Intelligent. Kenyan.

Published: 2 years ago

My Funk

This essay is taken from Brainstorm’s second e-book, (In)Sanity: What “Crazy” Looks Like, which is on mental health in Kenya and is available for free. DOWNLOAD IT HERE to read more such essays.

by Maryanne Nderitu

The simplicity of my 12 years of age ensures my first suicide attempt does not work. I dare myself, in front of my friends, to swallow eight tablets of Panadol. Beneath the courage of the dare, I am tormented by life. I try again a year later, this time after mixing household chemicals. My younger sister walks in on me as I am about to drink it. I tell her I am doing a science experiment; she buys into the idea. I pour the concoction down the drain. I never tell anyone what I was trying to do, or what agony I am going through.

I have no name for it.

I top the class in the national examinations at the end of primary school. That was what everyone expected of me; success. My achievement masks any worries I have. They will go away. I proceed to a prestigious secondary school. But here, I am always ill. Today it is nausea, tomorrow a migraine. I am wrongly treated for pneumonia, because of the panic attacks I suffer. The shortness of breath sends me to cardiologists; it must be a problem with the heart. I spend more time in hospital than in school. To date, the hospital is a second home to me. When I walk in, I engage in small talk with everyone, from the doctors to the janitors.

I am an outgoing child, the leader of the gang, usually the cheeky gang – the one that gives nicknames to teachers and plays pranks on others. The hottest guys know who I am. I choose one.

The teenage romance doesn’t last long. I am smart, pretty and witty. With time, this changes. I become withdrawn but keep up appearances. I pretend to like school, continue to lead in activities and clubs yet I am just living through the motions. My grades take the hardest hit. The teachers begin complaining; I am branded an emotional attention seeker, a pretender who even faked her illnesses so that she could get away from school. Nothing much will come from me, they say. Those four years are nothing but torture. I stick through it and stumble out with an A-. The teachers are dumbfounded.

Until one doctor mentions it, depression is not a word I am familiar with. I am 19, at the height of my teenage years when this lifesaver realizes there is more to my numerous physical ailments. I am glad to put a name to it. I can now identify with the sense of worthlessness, guilt and never ending shadow of grief.  But the battle has just begun.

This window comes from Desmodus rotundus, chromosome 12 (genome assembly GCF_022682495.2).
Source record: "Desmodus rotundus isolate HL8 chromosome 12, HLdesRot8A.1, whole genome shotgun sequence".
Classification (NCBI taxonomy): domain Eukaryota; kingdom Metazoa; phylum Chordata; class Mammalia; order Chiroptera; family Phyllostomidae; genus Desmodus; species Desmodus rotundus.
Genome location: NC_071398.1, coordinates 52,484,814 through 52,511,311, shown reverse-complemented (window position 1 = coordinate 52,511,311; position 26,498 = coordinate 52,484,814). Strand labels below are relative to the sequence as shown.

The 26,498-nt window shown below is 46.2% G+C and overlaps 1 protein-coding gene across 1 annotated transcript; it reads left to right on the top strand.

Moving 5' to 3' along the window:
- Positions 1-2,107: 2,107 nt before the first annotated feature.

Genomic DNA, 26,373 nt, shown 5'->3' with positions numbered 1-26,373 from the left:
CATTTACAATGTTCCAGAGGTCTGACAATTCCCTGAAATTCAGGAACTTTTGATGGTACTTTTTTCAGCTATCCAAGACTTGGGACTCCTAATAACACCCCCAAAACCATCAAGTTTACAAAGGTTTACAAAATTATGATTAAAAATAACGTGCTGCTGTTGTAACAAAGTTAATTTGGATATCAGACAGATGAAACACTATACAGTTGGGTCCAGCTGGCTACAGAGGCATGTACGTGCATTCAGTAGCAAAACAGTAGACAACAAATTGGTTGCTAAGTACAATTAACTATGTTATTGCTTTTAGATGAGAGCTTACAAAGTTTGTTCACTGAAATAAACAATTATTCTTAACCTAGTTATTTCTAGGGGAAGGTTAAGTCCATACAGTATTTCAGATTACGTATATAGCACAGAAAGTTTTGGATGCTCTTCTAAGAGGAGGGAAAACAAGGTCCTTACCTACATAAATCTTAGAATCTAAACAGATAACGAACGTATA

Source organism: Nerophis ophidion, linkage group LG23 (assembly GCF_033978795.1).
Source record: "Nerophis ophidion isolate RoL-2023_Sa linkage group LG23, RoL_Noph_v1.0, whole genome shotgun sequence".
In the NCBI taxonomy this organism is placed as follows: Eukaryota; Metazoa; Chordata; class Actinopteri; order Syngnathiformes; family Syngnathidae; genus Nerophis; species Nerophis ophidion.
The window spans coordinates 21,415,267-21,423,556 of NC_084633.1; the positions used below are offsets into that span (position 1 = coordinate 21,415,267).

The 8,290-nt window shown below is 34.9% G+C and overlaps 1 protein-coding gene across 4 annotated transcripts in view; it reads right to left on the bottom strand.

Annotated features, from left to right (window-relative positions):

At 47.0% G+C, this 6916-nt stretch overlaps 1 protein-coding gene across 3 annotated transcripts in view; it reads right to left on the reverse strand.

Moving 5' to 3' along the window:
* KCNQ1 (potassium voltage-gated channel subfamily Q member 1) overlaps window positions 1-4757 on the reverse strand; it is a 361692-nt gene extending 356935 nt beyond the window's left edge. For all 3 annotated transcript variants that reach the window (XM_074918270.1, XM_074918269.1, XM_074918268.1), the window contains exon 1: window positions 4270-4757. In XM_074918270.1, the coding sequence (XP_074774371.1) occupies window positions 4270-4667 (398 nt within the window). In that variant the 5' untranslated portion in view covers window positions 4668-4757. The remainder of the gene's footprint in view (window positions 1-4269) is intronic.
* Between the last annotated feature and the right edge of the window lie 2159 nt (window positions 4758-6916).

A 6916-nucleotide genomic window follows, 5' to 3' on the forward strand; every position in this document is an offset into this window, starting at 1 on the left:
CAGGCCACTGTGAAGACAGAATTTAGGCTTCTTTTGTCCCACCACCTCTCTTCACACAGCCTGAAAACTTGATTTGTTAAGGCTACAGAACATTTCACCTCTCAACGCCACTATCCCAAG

I am put on one of the mildest antidepressants. It is a pretty, pink tablet. It is akin to swallowing smarties with water. These do not seem to work, so I am switched to a stronger brand. When these do not work, the dosage is increased. And so it is, until I have literally gone through all the drugs that exist.

“How much should I give her?” a nurse asks her colleague.

“The whole dosage,” the reply comes.

I get an injection and go home. The oral tablets were not effective.

A week later, I am back to hospital.  A doctor dismisses me as catatonic. I cannot talk or walk. The dentist attempts to keep my jaw in place with a bandage, but it won’t sit still. My whole body suffers from involuntary movements. Two weeks later, after a series of tests and medication, a psychiatrist says the injection that was administered to me was too much for my age and weight.

In campus, hours of study still don’t help as I fail test after test. This is a first in my life – the overdose affected my short term memory. I take a semester off and move to a different university, to study a different course.

I start again

The drugs pull me down. I battle to get out of bed every morning. Each morning is a rush to get to class. The psychiatrist suggests electroconvulsive therapy. The drugs have no effect. I cringe at the thought of having electric current rushing through my brain. I switch doctors. I still cling on to hope of recovering. Another cycle of drug therapy begins. It does not get better.

Everyone says I have it all (the dean’s list and student leadership is meant to bolster this). I do not believe them. I have nothing. I am not pretty, I am not smart. I am barely living. I graduate with a first class degree. What does it matter?

I want to die.